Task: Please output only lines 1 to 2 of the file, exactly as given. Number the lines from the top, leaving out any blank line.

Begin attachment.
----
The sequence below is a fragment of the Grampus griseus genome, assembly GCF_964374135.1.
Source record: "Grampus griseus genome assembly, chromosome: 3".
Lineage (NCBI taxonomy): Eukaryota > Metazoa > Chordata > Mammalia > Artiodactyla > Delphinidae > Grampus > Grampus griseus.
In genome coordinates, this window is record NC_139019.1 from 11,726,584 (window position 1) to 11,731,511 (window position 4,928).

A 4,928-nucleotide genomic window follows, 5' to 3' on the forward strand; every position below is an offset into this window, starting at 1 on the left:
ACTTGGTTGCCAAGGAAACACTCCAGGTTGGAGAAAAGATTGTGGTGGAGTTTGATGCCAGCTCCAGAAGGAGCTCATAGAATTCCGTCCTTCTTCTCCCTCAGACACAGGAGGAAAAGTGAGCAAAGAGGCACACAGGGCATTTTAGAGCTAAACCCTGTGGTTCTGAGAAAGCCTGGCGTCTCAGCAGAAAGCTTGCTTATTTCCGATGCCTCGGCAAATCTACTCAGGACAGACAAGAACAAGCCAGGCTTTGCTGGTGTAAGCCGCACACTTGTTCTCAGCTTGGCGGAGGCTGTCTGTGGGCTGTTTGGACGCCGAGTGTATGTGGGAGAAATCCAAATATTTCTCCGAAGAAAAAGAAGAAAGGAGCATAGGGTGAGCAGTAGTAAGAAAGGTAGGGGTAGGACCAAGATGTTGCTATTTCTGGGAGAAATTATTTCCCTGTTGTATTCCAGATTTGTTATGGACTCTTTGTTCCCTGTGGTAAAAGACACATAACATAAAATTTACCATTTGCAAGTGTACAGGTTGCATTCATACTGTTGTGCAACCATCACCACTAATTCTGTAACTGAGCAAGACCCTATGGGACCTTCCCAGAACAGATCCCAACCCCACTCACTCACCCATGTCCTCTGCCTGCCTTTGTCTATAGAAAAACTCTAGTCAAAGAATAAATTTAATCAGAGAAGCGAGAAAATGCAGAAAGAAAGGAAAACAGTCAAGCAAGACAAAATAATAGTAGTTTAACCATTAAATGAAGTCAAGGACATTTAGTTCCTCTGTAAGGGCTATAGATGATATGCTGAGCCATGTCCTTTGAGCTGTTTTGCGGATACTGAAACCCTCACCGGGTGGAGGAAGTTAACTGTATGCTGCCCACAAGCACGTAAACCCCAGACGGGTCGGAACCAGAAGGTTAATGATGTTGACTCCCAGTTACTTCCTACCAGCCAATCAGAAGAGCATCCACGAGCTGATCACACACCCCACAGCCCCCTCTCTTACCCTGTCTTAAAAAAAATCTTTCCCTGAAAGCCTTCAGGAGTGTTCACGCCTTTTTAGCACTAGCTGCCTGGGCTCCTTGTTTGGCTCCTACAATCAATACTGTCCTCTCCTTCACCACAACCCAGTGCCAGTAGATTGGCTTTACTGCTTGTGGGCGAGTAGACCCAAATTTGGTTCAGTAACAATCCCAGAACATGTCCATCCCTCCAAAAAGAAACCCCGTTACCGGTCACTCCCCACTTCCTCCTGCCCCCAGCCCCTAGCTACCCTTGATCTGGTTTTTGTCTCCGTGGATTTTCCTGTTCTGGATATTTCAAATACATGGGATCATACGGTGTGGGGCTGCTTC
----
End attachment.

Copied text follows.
The sequence below is a fragment of the Grampus griseus genome, assembly GCF_964374135.1.
Source record: "Grampus griseus genome assembly, chromosome: 3".